Twelve orcas were spotted at the breathing hole at the eastern top of Hudson Bay by an Inukjuak hunter Tuesday. The federal government is sending a team of experts tomorrow to evaluate whether they can be saved.
Tommy Palliser, who travelled from Inukjuak to visit the whales late Wednesday, said he observed that the hole is already markedly smaller, and he's concerned the wind appeared to be pushing the ice closer to the shore.
Bay froze just 2 days ago, mayor says
Earlier Wednesday, Peter Inukpuk, mayor of the small Inuit village, called on the Department of Fisheries and Oceans (DFO) to send out an icebreaker to help the whales.
"It's only been two days that the bay froze up," Inukpuk said. "It's not thick, thick as in previous years. I am sure an icebreaker could come up and open a route for them."
"We are not equipped to give assistance to those killer whales," said the mayor. "We would need outside help to get them to safety."
He conjectured that the pod, consisting of two adults and a number of younger whales, could be a single family. He said it's clear that the whales are in trouble.
"It appears from time to time that they panic," said Inukpuk. "Other times they are gone for a long time, probably looking for another open space, which they are not able to find."
Martha Asudluak, 21, hitched a ride on a snowmobile Wednesday morning to go out to see them.
"I saw the big head popping out of the waters ... I couldn't believe what I was seeing," she said, adding she got to about three metres away from the water's edge.
"They kind of looked like they needed help," she said. "They're sharing this small little hole. They were probably searching for a way to go out, but at the moment they have no other choice but to stay there because it's all ice — all over."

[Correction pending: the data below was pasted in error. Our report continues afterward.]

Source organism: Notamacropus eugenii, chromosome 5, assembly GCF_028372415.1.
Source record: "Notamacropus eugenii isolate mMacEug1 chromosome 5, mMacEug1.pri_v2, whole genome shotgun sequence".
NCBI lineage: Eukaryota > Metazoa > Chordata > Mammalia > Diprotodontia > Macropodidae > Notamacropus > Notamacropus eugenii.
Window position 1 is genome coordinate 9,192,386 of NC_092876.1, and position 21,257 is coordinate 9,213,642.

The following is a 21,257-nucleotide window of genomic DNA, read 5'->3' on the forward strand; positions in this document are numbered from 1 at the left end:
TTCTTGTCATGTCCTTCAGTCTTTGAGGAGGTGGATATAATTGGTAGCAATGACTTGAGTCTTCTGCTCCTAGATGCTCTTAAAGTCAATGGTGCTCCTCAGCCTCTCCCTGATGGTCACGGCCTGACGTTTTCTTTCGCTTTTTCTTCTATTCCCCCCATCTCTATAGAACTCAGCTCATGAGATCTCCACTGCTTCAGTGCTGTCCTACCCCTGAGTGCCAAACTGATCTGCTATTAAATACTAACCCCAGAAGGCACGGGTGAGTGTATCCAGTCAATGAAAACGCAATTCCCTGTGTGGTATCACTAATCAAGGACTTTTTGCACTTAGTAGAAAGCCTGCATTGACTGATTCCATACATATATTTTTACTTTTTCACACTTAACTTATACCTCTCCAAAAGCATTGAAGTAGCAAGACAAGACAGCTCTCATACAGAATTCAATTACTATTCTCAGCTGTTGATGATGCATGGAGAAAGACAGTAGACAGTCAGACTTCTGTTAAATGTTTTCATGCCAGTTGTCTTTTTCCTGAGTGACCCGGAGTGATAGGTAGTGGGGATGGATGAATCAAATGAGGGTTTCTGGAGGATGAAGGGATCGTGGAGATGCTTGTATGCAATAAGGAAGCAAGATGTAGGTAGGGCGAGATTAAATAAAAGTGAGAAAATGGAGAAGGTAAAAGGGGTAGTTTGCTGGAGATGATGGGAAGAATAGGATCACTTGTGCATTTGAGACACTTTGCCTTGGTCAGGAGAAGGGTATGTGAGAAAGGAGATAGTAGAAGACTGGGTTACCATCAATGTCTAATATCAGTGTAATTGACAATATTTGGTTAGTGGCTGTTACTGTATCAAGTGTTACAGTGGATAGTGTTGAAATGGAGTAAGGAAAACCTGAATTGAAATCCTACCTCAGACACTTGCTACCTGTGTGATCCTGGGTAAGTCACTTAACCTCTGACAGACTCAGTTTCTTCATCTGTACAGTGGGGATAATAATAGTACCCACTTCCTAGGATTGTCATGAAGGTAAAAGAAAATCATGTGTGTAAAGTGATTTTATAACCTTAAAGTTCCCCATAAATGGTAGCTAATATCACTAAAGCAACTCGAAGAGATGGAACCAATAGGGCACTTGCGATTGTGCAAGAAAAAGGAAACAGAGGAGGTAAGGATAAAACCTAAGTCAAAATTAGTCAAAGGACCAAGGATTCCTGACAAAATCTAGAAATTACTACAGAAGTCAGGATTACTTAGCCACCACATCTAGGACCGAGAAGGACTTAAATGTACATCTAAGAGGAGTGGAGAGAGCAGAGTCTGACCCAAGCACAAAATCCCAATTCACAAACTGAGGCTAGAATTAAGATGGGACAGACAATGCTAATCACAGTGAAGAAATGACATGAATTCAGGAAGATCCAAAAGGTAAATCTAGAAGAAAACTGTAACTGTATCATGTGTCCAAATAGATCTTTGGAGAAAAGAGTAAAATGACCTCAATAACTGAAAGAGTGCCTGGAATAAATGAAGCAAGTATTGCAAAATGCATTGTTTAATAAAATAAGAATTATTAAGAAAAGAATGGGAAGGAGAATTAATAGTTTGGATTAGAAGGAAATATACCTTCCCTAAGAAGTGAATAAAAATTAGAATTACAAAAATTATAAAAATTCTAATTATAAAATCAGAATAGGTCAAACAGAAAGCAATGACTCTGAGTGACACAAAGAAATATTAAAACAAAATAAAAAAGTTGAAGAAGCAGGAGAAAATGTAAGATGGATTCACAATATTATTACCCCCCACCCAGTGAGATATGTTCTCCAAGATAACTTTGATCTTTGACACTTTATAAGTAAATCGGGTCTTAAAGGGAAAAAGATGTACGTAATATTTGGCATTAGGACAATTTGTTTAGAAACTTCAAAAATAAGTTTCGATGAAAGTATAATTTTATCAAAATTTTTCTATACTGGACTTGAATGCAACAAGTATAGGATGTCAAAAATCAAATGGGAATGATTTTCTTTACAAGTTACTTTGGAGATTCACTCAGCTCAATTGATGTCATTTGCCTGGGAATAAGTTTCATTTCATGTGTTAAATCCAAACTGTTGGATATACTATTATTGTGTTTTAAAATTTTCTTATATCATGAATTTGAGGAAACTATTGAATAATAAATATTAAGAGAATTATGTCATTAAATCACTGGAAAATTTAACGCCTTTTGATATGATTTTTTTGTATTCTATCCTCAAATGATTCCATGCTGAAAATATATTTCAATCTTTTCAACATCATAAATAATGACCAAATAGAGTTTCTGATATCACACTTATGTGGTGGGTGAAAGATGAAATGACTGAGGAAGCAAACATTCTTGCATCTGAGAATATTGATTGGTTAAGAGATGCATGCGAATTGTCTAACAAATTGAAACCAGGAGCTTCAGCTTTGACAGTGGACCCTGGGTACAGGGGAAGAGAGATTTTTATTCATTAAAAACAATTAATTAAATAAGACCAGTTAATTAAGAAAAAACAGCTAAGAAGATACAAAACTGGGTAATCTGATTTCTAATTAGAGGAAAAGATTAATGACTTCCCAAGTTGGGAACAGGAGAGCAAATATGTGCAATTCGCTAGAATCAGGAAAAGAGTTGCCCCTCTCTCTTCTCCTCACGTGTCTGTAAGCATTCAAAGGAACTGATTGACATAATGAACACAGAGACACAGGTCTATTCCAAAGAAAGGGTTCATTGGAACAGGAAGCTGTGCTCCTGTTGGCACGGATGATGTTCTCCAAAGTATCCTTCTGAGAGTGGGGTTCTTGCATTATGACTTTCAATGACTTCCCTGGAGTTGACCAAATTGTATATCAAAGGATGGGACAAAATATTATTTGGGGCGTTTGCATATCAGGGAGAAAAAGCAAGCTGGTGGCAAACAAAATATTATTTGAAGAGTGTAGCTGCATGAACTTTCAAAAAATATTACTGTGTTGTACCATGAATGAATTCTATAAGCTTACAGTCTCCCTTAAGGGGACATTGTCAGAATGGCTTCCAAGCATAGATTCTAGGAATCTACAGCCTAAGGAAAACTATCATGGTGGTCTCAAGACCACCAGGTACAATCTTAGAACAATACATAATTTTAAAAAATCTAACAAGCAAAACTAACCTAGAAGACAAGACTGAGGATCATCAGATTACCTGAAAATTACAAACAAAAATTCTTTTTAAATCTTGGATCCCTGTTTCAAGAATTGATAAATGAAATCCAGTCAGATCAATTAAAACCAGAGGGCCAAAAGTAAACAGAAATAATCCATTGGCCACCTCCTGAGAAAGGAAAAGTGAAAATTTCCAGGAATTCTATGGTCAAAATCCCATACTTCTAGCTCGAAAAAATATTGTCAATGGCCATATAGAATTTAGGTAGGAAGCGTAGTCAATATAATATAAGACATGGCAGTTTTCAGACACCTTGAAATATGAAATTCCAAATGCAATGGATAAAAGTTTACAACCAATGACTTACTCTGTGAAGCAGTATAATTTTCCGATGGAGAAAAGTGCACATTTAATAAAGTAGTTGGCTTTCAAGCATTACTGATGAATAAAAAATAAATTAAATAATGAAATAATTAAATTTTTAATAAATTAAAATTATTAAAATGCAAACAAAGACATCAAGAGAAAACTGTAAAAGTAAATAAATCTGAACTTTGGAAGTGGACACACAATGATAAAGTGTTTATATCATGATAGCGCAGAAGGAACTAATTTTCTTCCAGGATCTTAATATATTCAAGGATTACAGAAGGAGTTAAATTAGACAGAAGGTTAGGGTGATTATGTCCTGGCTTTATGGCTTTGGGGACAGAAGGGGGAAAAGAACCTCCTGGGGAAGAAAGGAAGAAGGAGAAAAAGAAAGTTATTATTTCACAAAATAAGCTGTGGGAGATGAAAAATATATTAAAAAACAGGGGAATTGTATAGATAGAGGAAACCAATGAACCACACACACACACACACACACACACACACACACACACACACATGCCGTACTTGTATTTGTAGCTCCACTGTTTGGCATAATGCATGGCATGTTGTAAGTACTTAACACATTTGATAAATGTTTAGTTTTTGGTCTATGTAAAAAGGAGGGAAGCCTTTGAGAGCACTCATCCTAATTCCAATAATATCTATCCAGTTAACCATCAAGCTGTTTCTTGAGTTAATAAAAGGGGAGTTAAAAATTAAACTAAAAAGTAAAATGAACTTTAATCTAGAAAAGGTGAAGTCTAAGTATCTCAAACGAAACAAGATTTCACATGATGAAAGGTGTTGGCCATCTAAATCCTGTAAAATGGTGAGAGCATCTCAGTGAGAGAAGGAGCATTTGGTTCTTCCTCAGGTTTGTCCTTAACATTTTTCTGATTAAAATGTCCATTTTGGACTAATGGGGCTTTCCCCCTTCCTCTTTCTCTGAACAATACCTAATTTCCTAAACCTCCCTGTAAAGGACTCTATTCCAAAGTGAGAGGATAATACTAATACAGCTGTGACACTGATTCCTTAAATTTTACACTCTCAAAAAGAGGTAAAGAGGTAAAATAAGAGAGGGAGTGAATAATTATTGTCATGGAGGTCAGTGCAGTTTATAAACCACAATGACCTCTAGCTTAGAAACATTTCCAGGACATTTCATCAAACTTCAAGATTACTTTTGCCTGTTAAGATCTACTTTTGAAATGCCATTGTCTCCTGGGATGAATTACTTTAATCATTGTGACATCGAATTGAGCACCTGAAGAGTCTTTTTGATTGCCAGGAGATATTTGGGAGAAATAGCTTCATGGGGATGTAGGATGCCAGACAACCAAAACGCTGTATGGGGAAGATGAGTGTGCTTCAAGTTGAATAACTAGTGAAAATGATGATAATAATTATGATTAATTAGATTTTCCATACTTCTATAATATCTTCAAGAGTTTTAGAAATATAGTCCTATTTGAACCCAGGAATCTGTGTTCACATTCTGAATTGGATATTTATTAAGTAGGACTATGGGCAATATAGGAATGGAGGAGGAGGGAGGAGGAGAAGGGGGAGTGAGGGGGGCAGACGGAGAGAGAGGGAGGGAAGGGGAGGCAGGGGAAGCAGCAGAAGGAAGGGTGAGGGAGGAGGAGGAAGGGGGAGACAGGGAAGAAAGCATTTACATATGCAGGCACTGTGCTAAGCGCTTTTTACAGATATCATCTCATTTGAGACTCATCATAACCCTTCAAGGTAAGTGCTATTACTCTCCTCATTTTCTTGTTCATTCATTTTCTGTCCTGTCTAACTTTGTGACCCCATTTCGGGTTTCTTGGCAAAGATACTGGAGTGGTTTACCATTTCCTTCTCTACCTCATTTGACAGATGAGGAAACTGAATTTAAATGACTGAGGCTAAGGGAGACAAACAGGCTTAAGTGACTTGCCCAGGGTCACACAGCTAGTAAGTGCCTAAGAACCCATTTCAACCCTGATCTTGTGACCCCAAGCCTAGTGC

Asudluak says she feels blessed to have been able to see the whales, but she also wants them to be freed as soon as possible.
DFO evaluating the situation
A spokeswoman for the DFO, Nathalie Letendre, said it's not unusual for marine mammals to become trapped in ice.
"With the social media, it's just another tool to be aware of what happens in the northern part of Quebec," said Letendre.
Whale expert Christian Ramp, a researcher with the Quebec-based Mingan Island Cetacean Study, agreed.
"Ice entrapment is the main cause of mortality in many species," Ramp said.
He said what makes this case unique is that it could be the first sighting of killer whales in the Canadian Arctic in January.
Unlike narwhals, belugas and bowheads, orcas are not an ice-loving species, Ramp said, following their prey north during the summer months but retreating before the ice moves in.
He said with climate change, it appears the animals are straying further and further north — and perhaps, staying too long.
"It seems the ice dynamics are changing very quickly," said Ramp. "Suddenly a huge expanse of open water is clogged up, and they miss the chance to get to open water.
"The risk is that the hole freezes up, and they basically just drown."
Ramp said from what he has observed on a video posted to YouTube, it does appear the whales are agitated.
"They seem to breathe very frequently — a sign they're under stress," he said. "They're definitely not chill."
Icebreakers expensive and far away
The DFO's Letendre said her department's team of experts is evaluating the situation, looking at the number and health of the whales, the state of the ice and the proximity of the whales to open water.
The team is expected to arrive in Inukjuak tomorrow, and Letendre said the experts will consult with the community before any course of action is undertaken.
Sending in icebreakers might be one option, Letendre said, but it's an expensive one that could prove logistically difficult.
"Presently, the icebreakers are really busy with the ice conditions that we have in other regions of our country," Letendre said. "In the Quebec region, the icebreakers are working on the Saint Lawrence River. Just this week, three commercial ships were stuck in the ice in the Matane area."
Sending in icebreakers would likely take a political decision, Ramp suggested, and in any case, they might arrive too late.
He said in a previous similar circumstance in the Japanese Arctic in 2005, the whales died within one day of their discovery, after their ice hole froze over.
"It's heartbreaking to witness these pictures," Ramp said, "but it's probably occurring more often than we think."
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